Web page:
Jesse Berman, of the Division of Environmental Health Sciences at the University of Minnesota, will present:
“Getting Hot Under the Collar: Does Air Pollution Exposure and Temperature Increase the Risk of Violent Behavior?”
Background: Violence is a significant public health threat leading to social harm, injuries, and mortality. While violence research typically emphasizes social and individual behavior, relationships with short-term environmental conditions are poorly understood. Emerging evidence suggests that acute air pollution and daily temperature have neurological and behavioral consequences, which may promote aggressive or impulsive reactions in people.
Methods: We applied a two-stage hierarchical time series model to estimate the change in risk of violent and non-violent criminal behavior associated with short-term air pollution and daily temperature in U.S. counties (2000-2013). We used air pollution monitoring data from the Environmental Protection Agency for ozone and fine particulate matter (PM2.5), daily modeled weather data, and daily crime counts from the Federal Bureau of Investigation. We evaluated differences in risk across community characteristics by poverty, urbanicity, race, and age. We also examined non-linear exposure-response relationships between air pollution and temperature.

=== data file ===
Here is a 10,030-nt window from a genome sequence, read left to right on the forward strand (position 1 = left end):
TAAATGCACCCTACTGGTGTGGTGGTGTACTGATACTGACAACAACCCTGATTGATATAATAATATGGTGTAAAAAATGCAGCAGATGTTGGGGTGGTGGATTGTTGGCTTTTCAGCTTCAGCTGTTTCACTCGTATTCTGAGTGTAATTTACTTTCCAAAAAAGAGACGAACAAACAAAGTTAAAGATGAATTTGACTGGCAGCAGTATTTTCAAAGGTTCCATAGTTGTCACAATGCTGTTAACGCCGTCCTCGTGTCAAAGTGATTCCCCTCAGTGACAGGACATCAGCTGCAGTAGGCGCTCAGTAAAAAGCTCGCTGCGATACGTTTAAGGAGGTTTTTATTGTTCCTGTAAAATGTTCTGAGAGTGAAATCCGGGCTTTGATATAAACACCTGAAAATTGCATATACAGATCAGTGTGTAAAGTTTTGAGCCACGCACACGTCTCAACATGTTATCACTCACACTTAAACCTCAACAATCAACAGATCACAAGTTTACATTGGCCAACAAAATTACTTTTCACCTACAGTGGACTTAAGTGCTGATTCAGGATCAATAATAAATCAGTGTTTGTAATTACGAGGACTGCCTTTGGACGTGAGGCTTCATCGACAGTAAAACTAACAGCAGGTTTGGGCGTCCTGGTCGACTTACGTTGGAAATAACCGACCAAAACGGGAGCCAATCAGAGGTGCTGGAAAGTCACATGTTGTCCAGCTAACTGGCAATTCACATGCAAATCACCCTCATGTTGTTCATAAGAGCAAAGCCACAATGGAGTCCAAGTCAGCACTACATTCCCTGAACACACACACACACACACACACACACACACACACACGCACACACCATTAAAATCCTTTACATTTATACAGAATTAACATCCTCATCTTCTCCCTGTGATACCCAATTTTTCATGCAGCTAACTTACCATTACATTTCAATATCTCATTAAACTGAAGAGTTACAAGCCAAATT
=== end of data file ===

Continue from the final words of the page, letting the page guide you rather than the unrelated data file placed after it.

Results: We evaluated over 300 counties in 34 states, representing 86.1 million people and 721,674 days. We found each 10µg/m3 change in daily PM2.5 and 10ppb change in ozone is associated with a 1.17% (95% CI: 0.90, 1.43) and a 0.59% (95% CI: 0.41, 0.78) relative risk increase (RRI) for violent crime. However, we observed no risk increase for non-violent property crime due to daily PM2.5 or ozone. Our results were robust across all community types, except rural regions. Exposure-response curves indicated an increased violent crime risk at air pollution concentrations below regulatory standards. Both violent and non-violent crime risk increased with daily temperature, although risk tended to decrease during extremely hot days. When temperature was evaluated as a deviation from the daily normal, we found a strong linear association.
Conclusions: Our results suggest that short-term changes in ambient air pollution and temperature may be associated with greater risk of violent behavior, regardless of community type.
A social tea will be held at 3:00 p.m. in A434 Mayo. All are Welcome.